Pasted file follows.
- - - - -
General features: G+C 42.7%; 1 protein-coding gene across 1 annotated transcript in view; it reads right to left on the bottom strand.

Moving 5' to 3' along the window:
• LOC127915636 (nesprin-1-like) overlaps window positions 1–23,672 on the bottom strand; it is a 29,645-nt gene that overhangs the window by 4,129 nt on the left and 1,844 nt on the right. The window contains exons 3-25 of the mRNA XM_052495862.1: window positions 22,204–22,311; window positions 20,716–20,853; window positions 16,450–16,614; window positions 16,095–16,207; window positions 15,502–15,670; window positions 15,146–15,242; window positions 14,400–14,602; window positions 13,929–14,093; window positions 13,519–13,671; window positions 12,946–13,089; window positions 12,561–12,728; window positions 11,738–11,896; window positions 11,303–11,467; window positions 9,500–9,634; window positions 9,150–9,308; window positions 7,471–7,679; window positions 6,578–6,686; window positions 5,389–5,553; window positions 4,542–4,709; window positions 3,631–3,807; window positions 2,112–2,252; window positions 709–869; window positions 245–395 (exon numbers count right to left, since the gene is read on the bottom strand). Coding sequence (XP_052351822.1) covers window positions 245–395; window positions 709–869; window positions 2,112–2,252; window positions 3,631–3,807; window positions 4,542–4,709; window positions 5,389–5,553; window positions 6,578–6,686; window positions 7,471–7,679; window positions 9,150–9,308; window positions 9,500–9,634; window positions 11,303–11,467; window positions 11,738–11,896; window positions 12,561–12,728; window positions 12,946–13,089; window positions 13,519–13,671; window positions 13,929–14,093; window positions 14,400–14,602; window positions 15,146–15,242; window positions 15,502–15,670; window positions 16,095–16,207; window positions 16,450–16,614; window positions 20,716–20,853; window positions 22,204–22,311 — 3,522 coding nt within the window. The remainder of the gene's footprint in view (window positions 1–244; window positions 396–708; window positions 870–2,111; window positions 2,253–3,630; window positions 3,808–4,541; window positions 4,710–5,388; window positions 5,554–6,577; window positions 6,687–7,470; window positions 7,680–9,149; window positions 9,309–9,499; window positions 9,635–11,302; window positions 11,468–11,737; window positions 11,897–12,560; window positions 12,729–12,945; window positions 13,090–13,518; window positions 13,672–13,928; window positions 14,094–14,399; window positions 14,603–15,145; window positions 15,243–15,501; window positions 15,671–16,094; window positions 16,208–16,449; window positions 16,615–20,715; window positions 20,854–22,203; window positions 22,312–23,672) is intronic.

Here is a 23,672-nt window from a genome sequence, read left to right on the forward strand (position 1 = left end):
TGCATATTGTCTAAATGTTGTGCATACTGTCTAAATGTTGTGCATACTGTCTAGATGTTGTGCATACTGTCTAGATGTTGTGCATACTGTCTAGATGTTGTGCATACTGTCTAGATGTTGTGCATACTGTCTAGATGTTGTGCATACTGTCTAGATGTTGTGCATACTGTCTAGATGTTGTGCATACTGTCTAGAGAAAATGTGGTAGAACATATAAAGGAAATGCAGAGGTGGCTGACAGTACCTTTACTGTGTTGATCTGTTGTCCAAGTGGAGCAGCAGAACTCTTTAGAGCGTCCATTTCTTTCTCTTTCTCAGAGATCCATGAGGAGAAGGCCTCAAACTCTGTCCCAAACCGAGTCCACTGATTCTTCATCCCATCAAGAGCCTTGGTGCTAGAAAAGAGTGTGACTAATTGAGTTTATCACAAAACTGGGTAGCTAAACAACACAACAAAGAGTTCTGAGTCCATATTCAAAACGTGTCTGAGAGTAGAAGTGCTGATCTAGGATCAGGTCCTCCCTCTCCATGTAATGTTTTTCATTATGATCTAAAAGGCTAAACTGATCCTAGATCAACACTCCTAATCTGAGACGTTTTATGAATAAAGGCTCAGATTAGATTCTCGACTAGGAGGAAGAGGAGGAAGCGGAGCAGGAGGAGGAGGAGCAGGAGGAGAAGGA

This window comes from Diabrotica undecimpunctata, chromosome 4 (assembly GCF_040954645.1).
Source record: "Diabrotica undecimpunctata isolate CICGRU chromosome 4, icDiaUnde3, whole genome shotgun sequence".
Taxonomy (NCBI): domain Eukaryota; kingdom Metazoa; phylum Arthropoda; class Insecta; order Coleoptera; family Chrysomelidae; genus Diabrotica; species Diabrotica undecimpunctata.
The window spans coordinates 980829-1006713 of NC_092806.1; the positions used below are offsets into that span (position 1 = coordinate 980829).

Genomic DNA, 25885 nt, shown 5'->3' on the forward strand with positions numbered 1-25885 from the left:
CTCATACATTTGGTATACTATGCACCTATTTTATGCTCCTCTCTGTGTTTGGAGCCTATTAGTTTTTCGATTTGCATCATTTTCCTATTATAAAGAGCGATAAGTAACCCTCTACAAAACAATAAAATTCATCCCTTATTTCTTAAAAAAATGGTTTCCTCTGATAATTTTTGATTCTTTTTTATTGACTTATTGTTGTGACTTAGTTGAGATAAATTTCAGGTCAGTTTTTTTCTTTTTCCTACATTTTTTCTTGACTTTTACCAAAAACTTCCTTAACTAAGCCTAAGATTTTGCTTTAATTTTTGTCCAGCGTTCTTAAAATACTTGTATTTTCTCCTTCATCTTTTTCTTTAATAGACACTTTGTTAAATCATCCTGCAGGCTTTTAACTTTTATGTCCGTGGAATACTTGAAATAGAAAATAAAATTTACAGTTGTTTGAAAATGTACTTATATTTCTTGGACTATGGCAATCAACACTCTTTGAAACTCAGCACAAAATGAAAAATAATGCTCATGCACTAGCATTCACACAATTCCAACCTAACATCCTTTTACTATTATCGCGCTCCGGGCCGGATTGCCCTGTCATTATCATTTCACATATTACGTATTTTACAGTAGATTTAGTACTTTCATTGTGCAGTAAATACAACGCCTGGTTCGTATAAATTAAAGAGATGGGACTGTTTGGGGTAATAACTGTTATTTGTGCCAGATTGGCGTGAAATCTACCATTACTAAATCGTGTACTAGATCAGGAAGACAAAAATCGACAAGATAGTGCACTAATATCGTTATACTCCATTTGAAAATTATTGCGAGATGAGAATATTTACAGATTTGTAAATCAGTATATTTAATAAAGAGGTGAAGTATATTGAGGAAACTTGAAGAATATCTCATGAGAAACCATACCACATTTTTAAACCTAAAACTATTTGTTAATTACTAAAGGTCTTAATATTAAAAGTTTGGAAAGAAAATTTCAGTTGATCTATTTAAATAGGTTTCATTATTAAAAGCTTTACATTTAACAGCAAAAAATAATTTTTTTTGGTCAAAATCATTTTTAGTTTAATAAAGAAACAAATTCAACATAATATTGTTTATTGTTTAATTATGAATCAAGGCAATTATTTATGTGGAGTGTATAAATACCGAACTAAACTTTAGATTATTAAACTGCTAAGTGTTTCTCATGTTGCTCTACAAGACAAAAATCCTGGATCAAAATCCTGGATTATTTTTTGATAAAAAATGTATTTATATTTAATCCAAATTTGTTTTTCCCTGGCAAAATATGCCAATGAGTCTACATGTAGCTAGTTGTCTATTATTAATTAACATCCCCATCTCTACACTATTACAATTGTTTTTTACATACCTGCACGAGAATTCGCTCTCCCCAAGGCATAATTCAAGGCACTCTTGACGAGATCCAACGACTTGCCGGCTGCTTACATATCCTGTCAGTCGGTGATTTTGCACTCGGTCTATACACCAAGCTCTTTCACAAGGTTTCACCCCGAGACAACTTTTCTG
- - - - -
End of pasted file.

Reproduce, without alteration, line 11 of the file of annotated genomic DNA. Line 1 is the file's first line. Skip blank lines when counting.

CTCATACATTTGGTATACTATGCACCTATTTTATGCTCCTCTCTGTGTTTGGAGCCTATTAGTTTTTCGATTTGCATCATTTTCCTATTATAAAGAGCGATAAGTAACCCTCTACAAAACAATAAAATTCATCCCTTATTTCTTAAAAAAATGGTTTCCTCTGATAATTTTTGATTCTTTTTTATTGACTTATTGTTGTGACTTAGTTGAGATAAATTTCAGGTCAGTTTTTTTCTTTTTCCTACATTTTTTCTTGACTTTTACCAAAAACTTCCTTAACTAAGCCTAAGATTTTGCTTTAATTTTTGTCCAGCGTTCTTAAAATACTTGTATTTTCTCCTTCATCTTTTTCTTTAATAGACACTTTGTTAAATCATCCTGCAGGCTTTTAACTTTTATGTCCGTGGAATACTTGAAATAGAAAATAAAATTTACAGTTGTTTGAAAATGTACTTATATTTCTTGGACTATGGCAATCAACACTCTTTGAAACTCAGCACAAAATGAAAAATAATGCTCATGCACTAGCATTCACACAATTCCAACCTAACATCCTTTTACTATTATCGCGCTCCGGGCCGGATTGCCCTGTCATTATCATTTCACATATTACGTATTTTACAGTAGATTTAGTACTTTCATTGTGCAGTAAATACAACGCCTGGTTCGTATAAATTAAAGAGATGGGACTGTTTGGGGTAATAACTGTTATTTGTGCCAGATTGGCGTGAAATCTACCATTACTAAATCGTGTACTAGATCAGGAAGACAAAAATCGACAAGATAGTGCACTAATATCGTTATACTCCATTTGAAAATTATTGCGAGATGAGAATATTTACAGATTTGTAAATCAGTATATTTAATAAAGAGGTGAAGTATATTGAGGAAACTTGAAGAATATCTCATGAGAAACCATACCACATTTTTAAACCTAAAACTATTTGTTAATTACTAAAGGTCTTAATATTAAAAGTTTGGAAAGAAAATTTCAGTTGATCTATTTAAATAGGTTTCATTATTAAAAGCTTTACATTTAACAGCAAAAAATAATTTTTTTTGGTCAAAATCATTTTTAGTTTAATAAAGAAACAAATTCAACATAATATTGTTTATTGTTTAATTATGAATCAAGGCAATTATTTATGTGGAGTGTATAAATACCGAACTAAACTTTAGATTATTAAACTGCTAAGTGTTTCTCATGTTGCTCTACAAGACAAAAATCCTGGATCAAAATCCTGGATTATTTTTTGATAAAAAATGTATTTATATTTAATCCAAATTTGTTTTTCCCTGGCAAAATATGCCAATGAGTCTACATGTAGCTAGTTGTCTATTATTAATTAACATCCCCATCTCTACACTATTACAATTGTTTTTTACATACCTGCACGAGAATTCGCTCTCCCCAAGGCATAATTCAAGGCACTCTTGACGAGATCCAACGACTTGCCGGCTGCTTACATATCCTGTCAGTCGGTGATTTTGCACTCGGTCTATACACCAAGCTCTTTCACAAGGTTTCACCCCGAGACAACTTTTCTG